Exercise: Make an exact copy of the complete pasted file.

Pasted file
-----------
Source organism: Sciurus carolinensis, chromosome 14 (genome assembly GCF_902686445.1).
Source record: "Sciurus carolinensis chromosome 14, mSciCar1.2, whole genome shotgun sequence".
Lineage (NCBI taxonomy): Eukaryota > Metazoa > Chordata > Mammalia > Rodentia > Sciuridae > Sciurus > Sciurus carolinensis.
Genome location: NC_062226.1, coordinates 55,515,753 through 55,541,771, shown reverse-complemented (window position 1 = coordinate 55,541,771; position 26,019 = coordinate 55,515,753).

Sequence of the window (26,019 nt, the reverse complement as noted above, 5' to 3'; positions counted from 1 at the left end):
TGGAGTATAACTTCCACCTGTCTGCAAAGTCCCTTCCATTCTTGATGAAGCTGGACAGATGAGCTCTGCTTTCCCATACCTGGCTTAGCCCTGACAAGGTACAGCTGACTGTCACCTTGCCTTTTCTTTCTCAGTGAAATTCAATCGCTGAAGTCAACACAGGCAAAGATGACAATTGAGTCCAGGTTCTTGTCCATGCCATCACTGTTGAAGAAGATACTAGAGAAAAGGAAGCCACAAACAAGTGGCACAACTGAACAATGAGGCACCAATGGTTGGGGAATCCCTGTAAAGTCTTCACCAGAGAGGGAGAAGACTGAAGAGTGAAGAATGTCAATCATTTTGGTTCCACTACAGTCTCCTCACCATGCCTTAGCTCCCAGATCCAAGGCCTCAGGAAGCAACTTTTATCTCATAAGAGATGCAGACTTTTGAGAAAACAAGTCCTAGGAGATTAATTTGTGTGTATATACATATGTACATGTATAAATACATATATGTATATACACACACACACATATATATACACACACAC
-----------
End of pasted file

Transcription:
Source organism: Sciurus carolinensis, chromosome 14 (genome assembly GCF_902686445.1).
Source record: "Sciurus carolinensis chromosome 14, mSciCar1.2, whole genome shotgun sequence".
Lineage (NCBI taxonomy): Eukaryota > Metazoa > Chordata > Mammalia > Rodentia > Sciuridae > Sciurus > Sciurus carolinensis.
Genome location: NC_062226.1, coordinates 55,515,753 through 55,541,771, shown reverse-complemented (window position 1 = coordinate 55,541,771; position 26,019 = coordinate 55,515,753).

Sequence of the window (26,019 nt, the reverse complement as noted above, 5' to 3'; positions counted from 1 at the left end):
TGGAGTATAACTTCCACCTGTCTGCAAAGTCCCTTCCATTCTTGATGAAGCTGGACAGATGAGCTCTGCTTTCCCATACCTGGCTTAGCCCTGACAAGGTACAGCTGACTGTCACCTTGCCTTTTCTTTCTCAGTGAAATTCAATCGCTGAAGTCAACACAGGCAAAGATGACAATTGAGTCCAGGTTCTTGTCCATGCCATCACTGTTGAAGAAGATACTAGAGAAAAGGAAGCCACAAACAAGTGGCACAACTGAACAATGAGGCACCAATGGTTGGGGAATCCCTGTAAAGTCTTCACCAGAGAGGGAGAAGACTGAAGAGTGAAGAATGTCAATCATTTTGGTTCCACTACAGTCTCCTCACCATGCCTTAGCTCCCAGATCCAAGGCCTCAGGAAGCAACTTTTATCTCATAAGAGATGCAGACTTTTGAGAAAACAAGTCCTAGGAGATTAATTTGTGTGTATATACATATGTACATGTATAAATACATATATGTATATACACACACACACATATATATACACACACAC